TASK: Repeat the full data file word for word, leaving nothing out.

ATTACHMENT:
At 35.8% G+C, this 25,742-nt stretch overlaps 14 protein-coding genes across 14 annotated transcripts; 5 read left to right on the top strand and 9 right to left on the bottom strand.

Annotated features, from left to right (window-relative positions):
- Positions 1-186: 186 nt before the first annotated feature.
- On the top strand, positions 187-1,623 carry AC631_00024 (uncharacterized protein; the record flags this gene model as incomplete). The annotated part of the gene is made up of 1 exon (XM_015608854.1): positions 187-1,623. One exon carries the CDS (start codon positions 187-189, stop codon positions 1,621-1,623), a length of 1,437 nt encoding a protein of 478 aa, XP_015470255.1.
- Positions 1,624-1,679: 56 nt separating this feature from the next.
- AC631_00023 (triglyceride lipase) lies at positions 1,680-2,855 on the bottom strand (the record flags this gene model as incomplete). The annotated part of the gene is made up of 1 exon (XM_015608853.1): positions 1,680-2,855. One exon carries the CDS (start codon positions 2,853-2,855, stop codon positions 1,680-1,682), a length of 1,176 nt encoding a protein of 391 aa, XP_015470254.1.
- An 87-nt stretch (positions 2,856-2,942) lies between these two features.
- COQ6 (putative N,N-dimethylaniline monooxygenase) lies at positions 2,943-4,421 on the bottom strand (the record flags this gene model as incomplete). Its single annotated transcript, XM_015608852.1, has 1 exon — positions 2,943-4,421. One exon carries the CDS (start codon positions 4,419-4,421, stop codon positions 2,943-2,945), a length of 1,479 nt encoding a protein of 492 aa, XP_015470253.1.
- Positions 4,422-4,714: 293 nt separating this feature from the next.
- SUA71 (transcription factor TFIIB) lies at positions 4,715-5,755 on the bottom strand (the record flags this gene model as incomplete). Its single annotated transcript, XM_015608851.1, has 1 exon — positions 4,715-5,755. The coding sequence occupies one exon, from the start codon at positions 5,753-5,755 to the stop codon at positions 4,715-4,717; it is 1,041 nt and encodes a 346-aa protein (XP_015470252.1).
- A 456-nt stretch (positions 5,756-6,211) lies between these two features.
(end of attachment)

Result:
At 35.8% G+C, this 25,742-nt stretch overlaps 14 protein-coding genes across 14 annotated transcripts; 5 read left to right on the top strand and 9 right to left on the bottom strand.

Annotated features, from left to right (window-relative positions):
- Positions 1-186: 186 nt before the first annotated feature.
- On the top strand, positions 187-1,623 carry AC631_00024 (uncharacterized protein; the record flags this gene model as incomplete). The annotated part of the gene is made up of 1 exon (XM_015608854.1): positions 187-1,623. One exon carries the CDS (start codon positions 187-189, stop codon positions 1,621-1,623), a length of 1,437 nt encoding a protein of 478 aa, XP_015470255.1.
- Positions 1,624-1,679: 56 nt separating this feature from the next.
- AC631_00023 (triglyceride lipase) lies at positions 1,680-2,855 on the bottom strand (the record flags this gene model as incomplete). The annotated part of the gene is made up of 1 exon (XM_015608853.1): positions 1,680-2,855. One exon carries the CDS (start codon positions 2,853-2,855, stop codon positions 1,680-1,682), a length of 1,176 nt encoding a protein of 391 aa, XP_015470254.1.
- An 87-nt stretch (positions 2,856-2,942) lies between these two features.
- COQ6 (putative N,N-dimethylaniline monooxygenase) lies at positions 2,943-4,421 on the bottom strand (the record flags this gene model as incomplete). Its single annotated transcript, XM_015608852.1, has 1 exon — positions 2,943-4,421. One exon carries the CDS (start codon positions 4,419-4,421, stop codon positions 2,943-2,945), a length of 1,479 nt encoding a protein of 492 aa, XP_015470253.1.
- Positions 4,422-4,714: 293 nt separating this feature from the next.
- SUA71 (transcription factor TFIIB) lies at positions 4,715-5,755 on the bottom strand (the record flags this gene model as incomplete). Its single annotated transcript, XM_015608851.1, has 1 exon — positions 4,715-5,755. The coding sequence occupies one exon, from the start codon at positions 5,753-5,755 to the stop codon at positions 4,715-4,717; it is 1,041 nt and encodes a 346-aa protein (XP_015470252.1).
- A 456-nt stretch (positions 5,756-6,211) lies between these two features.